Rhymes of Teaching and Teachers

Duty of the Student

It is the duty of the student
Without exception to be prudent.
If smarter than the teacher, tact
Demands that he conceal the fact.

       Edward Anthony
            The Golden Treasury of Poetry
            ed. Louis Untermeyer
            Golden Press, New York, 1959.

History of Education

The decent docent doesn't doze:
He teaches standing on his toes.
His student dassn't doze—and does,
And that's what teaching is and was.

       David McCord
            And What's More
            Coward-McCann, New York, 1941.

The Glory that was Greece

When eras die, their legacies
Are left to strange police.
Professors in New England guard
The glory that was Greece.

       Clarence Day
            Thoughts Without Words
            Alfred A. Knopf, New York, 1928.

Epitaph on a Syndic

No teacher I of boys or smaller fry,
No teacher I of teachers, no, not I.
Mine was the distant aim, the longer reach,
To teach men how to teach men how to teach.

       A. B. Ramsey
            More Comic and Curious Verse
            ed. J. M. Cohen
            Penguin Books, Hammondsworth, 1956.

The Masque of Balliol (excerpt)

First come I. My name is Jowett.
There's no knowledge but I know it.
I am the Master of this college,
What I don't know isn't knowledge.

       Henry Charles Beeching
            A Century of Humorous Verse
            ed. Roger Lancelyn Green
            Dent, London, 1959.

Don's Holiday

Professor Robinson each Summer beats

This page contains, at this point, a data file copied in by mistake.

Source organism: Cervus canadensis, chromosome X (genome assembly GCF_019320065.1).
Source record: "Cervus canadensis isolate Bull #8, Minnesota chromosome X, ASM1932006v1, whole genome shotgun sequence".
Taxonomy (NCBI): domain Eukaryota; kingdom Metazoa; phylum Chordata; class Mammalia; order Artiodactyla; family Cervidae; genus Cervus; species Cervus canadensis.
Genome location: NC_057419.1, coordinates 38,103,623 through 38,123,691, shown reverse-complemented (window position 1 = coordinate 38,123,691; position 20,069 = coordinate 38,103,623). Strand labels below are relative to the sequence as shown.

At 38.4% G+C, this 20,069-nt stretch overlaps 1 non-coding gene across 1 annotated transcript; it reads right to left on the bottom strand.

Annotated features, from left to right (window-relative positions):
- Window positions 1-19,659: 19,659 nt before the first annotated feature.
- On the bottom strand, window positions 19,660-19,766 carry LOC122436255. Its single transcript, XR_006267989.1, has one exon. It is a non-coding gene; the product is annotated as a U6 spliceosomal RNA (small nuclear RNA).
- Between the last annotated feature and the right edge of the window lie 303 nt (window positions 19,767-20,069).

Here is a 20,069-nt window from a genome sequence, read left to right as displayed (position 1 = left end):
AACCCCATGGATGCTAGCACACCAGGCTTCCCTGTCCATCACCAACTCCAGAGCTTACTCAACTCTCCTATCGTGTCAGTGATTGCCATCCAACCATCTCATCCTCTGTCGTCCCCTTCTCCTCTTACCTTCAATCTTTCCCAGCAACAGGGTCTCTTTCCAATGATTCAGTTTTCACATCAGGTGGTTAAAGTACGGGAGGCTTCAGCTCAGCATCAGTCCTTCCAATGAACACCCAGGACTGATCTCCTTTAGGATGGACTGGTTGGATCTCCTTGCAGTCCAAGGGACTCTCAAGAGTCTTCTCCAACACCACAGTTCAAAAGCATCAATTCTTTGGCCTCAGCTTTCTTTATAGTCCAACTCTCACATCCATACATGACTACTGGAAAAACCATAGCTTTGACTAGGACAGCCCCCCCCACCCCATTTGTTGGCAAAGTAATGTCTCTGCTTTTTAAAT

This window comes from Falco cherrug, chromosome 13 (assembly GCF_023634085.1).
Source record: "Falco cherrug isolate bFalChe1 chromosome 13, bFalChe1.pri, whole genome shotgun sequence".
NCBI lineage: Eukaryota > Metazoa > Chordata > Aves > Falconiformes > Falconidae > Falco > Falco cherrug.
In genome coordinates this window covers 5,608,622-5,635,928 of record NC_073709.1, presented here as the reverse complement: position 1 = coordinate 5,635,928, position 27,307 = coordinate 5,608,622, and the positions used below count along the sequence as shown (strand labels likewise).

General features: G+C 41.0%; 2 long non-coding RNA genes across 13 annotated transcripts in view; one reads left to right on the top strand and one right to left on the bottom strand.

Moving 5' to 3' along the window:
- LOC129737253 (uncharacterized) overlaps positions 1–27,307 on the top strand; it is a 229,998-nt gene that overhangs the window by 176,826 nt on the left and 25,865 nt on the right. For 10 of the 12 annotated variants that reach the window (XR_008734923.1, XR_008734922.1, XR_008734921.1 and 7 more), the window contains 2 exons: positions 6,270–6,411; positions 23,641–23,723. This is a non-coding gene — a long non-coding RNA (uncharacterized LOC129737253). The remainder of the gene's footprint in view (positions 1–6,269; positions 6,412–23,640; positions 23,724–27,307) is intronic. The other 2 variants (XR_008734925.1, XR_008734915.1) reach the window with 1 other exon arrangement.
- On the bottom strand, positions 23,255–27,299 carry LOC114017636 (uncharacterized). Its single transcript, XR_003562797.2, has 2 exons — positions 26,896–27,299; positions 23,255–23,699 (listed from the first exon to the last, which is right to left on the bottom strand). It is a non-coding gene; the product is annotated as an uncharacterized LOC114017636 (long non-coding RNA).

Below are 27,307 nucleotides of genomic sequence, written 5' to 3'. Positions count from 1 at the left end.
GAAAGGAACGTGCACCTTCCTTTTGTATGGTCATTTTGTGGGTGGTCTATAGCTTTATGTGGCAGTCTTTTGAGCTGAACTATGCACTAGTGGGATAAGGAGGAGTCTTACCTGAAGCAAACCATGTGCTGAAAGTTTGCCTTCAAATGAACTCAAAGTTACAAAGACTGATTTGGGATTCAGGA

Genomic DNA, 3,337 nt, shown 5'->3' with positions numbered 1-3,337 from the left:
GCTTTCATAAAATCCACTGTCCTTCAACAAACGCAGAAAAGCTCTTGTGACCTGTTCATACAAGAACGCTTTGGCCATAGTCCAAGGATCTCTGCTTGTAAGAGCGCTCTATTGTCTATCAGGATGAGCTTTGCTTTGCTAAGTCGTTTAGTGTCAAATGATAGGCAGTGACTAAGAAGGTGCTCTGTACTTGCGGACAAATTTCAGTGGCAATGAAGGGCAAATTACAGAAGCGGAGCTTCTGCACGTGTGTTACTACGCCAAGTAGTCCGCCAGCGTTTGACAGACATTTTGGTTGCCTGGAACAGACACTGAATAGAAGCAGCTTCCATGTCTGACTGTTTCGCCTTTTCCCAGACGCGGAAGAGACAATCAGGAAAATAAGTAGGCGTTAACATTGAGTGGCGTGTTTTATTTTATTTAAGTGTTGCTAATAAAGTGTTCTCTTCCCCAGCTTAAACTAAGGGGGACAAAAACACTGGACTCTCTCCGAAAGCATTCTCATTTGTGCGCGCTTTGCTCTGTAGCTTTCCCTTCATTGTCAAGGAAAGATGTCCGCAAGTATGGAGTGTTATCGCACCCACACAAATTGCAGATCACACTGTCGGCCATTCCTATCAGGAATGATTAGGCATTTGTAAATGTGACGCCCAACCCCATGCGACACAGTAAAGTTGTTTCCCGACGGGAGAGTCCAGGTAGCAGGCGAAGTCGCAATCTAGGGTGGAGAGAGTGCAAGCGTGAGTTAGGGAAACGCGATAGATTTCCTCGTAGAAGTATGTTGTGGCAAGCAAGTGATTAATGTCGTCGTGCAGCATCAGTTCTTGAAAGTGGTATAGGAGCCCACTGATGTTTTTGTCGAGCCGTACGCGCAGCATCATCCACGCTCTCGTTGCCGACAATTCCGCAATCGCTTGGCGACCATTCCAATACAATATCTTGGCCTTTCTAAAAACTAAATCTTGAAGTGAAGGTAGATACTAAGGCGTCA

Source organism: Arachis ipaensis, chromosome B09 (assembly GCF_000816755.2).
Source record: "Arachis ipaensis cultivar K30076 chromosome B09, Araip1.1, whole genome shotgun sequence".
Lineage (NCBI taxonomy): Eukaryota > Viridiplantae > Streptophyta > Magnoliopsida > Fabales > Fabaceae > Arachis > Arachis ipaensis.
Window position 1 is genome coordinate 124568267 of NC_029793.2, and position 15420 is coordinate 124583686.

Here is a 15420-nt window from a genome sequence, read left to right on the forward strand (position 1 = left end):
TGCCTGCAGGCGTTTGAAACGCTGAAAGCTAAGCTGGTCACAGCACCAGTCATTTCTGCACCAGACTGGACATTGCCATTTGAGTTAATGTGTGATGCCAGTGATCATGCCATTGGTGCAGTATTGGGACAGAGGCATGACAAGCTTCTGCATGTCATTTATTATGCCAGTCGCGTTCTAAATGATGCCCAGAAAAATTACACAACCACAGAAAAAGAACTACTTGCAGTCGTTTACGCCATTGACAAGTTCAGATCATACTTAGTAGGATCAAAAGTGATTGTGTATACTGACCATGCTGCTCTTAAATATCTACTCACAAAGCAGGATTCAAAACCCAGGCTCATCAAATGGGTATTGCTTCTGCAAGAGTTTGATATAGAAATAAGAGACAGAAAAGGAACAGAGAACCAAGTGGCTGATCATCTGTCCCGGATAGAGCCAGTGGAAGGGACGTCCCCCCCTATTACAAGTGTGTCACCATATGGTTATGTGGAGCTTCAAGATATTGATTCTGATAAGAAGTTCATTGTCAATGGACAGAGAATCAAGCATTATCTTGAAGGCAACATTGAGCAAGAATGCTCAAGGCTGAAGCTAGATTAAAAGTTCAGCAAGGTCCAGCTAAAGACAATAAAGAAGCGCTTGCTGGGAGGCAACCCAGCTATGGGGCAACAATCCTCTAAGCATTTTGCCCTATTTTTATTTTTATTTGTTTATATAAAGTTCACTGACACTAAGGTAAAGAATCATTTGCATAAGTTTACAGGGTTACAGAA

The fishing record of the world -- such feats
As one would hardly credit from a lesser
Person than a history professor.

       George Rostrevor Hamilton
            The Faber Book of Comic Verse
            ed. Michael Roberts
            Faber and Faber, London, 1942.

Academic Roll Call: Pedant

On campuses remote and shaded
You find the pedant,
Dry and faded,
Who, once mistaking books
For bread,
By incunabula is fed.
His mind is recondite
But tidy,
Arranged for Monday's class through Friday
With data
Learnéd and congealed
On the minutiae of his field.
An academic look has he.
Dear God,
Preserve the faculty!

       Helen Bevington
            Dr. Johnson's Waterfall and Other Poems
            Houghton Mifflin Comany, Boston, 1946.

The image which may have led you to these teaching rhymes is from The Treasury of Humorous Poetry, ed. Frederic Lawrence Knowles, Dana Estes & Company, Boston, 1902. It illustrates The Irish Schoolmaster, by James A. Sidey, an dialect poem not untypical of some of the humorous verse of the nineteenth century. Here is the second stanza (of ten, all very much in the same regrettable vein):
“You're right, my boy; hould up your head,
    And look like a jintlemàn, Sir;
Sir Isaac Newton—who was he?
    Now tell me if you can, Sir.”
“Sir Isaac Newton was the boy
    That climbed the apple tree, Sir;
He then fell down and broke his crown,
    And lost his gravity, Sir.”

The teacher below is Sir Macklin, and he and his drowsy pupils are from W. S. Gilbert's Bab Ballads (John Camden Hotten, London, 1869; reprinted many times by Routledge and MacMillan in England and by various U. S. publishers). Here is the full text.

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Last updated 08/01/2018.